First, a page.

A lot has changed from a technology standpoint during the past 20 years. How has that affected your process?

BIGGVIC: The change in technology has really helped me tremendously because I’ve been able to really build a brand for myself and get my music to artist faster than ever before. Music equipment is now much cheaper and can be found in computer software hence the reason there are so many up and coming music producers. Nowadays all you need is music software and a laptop and you’re off to the races. Hardware back in the days was so expensive which is the reason there were very few producers back then. So technology has been a blessing and a curse for some veteran producers.

What pushes you towards the boom bap, more than any other sub-genre of Hip-Hop?

BIGGVIC: I come from the boom bap era, I grew up off the East Coast music. So I was highly influenced by artists like Redman, EPMD’s, KRS ONE’s , Rakim, Slick Rick, Gangstarr. Mobb Deep, etc. So I really have that sound rooted in me coming from the late 80’s to 90’s. That sound always felt good to me and still does to this day. It’s that gritty authentic sound that has always made my heart stay connected to the music.

Can you tell us about your inspiration for beats, what gets you going? Who are your influences?

BIGGVIC: A lot of times I can just be in a certain mood and get inspired to create. My ears are always listening to different sounds that could inspire me to make something epic. My influences would probably be producers like Dr. Dre, Erick Sermon, Dj. Premiere, Buckwild, the late great J. Dilla and Pete Rock. I’m a old school head with a new school ear.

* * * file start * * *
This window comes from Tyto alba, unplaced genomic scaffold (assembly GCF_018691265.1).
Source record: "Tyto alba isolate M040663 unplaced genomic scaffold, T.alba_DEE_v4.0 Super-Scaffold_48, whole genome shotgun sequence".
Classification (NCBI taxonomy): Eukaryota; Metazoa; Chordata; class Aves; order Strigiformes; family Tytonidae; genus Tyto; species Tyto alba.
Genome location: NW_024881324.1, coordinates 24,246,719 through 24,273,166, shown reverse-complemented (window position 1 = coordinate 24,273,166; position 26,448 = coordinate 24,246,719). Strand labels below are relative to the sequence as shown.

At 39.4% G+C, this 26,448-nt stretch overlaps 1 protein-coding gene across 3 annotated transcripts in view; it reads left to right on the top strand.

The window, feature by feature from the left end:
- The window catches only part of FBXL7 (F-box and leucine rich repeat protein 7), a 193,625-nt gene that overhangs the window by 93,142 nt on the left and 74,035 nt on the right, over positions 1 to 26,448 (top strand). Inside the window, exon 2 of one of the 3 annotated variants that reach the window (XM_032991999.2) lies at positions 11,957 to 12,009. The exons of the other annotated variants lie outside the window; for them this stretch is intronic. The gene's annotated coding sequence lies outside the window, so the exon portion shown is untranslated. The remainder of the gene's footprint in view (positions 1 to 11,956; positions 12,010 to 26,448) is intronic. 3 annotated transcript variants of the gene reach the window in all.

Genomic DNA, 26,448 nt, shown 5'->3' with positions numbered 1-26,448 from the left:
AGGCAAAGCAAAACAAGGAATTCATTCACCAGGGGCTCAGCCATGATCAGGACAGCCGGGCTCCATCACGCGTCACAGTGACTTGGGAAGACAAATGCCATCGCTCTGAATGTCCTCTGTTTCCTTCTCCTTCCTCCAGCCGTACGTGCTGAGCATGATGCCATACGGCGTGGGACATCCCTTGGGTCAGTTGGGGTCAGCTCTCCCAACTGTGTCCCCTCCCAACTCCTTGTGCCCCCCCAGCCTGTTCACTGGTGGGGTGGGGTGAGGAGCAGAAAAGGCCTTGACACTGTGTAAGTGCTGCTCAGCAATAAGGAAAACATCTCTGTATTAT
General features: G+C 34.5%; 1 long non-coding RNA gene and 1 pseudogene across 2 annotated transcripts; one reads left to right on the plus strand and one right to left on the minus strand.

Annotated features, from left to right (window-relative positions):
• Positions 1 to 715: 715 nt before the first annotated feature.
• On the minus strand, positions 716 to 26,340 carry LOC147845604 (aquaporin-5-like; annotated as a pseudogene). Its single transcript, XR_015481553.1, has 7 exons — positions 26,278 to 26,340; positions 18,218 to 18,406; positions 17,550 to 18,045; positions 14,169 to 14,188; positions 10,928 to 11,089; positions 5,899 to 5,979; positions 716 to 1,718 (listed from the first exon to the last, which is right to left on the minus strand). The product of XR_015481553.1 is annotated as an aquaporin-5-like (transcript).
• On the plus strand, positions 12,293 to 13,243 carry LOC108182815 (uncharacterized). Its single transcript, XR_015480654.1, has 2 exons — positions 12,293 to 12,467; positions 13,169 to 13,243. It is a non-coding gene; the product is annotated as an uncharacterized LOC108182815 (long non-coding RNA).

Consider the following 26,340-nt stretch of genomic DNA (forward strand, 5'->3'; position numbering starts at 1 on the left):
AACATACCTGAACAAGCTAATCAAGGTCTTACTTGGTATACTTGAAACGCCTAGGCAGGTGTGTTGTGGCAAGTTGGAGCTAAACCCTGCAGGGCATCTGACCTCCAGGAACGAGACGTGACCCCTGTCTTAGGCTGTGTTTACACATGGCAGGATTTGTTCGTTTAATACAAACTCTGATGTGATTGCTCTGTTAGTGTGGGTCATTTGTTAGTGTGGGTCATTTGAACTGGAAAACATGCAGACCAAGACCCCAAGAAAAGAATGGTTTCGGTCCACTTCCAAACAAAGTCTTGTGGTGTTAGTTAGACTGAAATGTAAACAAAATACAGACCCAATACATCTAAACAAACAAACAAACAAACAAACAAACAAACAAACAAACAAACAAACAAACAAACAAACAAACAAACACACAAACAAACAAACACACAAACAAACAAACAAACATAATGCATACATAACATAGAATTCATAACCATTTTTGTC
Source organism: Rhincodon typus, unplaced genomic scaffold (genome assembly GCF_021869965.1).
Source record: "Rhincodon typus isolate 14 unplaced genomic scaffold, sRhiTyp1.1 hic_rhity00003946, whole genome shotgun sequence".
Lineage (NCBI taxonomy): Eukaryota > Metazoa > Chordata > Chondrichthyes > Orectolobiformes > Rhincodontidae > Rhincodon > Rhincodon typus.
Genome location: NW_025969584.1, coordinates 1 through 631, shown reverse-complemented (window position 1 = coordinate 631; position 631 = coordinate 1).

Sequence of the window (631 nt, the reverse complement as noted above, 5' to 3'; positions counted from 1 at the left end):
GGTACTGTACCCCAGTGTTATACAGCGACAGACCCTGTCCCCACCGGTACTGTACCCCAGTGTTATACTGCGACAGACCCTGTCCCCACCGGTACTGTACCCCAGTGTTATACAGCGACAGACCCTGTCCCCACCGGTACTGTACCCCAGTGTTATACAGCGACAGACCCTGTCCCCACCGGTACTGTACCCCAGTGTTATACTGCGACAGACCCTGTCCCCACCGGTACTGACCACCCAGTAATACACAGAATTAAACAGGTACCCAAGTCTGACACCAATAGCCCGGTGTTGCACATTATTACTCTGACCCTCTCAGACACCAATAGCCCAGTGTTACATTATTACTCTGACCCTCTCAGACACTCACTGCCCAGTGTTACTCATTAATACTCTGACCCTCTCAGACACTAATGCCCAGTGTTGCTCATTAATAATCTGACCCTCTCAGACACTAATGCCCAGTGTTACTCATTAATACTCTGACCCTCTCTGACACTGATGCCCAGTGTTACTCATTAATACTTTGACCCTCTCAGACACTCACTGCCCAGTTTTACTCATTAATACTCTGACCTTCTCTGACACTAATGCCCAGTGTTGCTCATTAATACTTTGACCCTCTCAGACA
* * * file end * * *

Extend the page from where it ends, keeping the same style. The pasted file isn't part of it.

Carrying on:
Who have you been working with in the studio recently? Can you share any details?

BIGGVIC: I’ve been working with a young talented female artist who goes by the name of Melodik Tonez. I’ve produced a couple of records for her new project coming out this year. I’m also directing the visuals for her EP and promotional campaign. Shout out to Full Circle Management.

Any advice for young producers putting in work and trying make a name?

BIGGVIC: My advice to up and coming producers would be to study your craft. Learn the business of music. It’s 10% show and 90% business so make sure you learn the internal workings of the business. And don’t be afraid to try something new. Every one who was ever great tried something new that seemed different from the norm and it paid off.

So what can we expect next from Big Vic? Any details on what you'll be working on next?

BIGGVIC: I’ll be making a directorial debut this year behind the camera, also releasing an instrumental album, as well as a book telling my story and my journey. I’m excited about what I was able to build throughout my career in the entertainment business. My motto is Always Hustle, Never Stop Growing. Thanks for having me. www.biggvic.com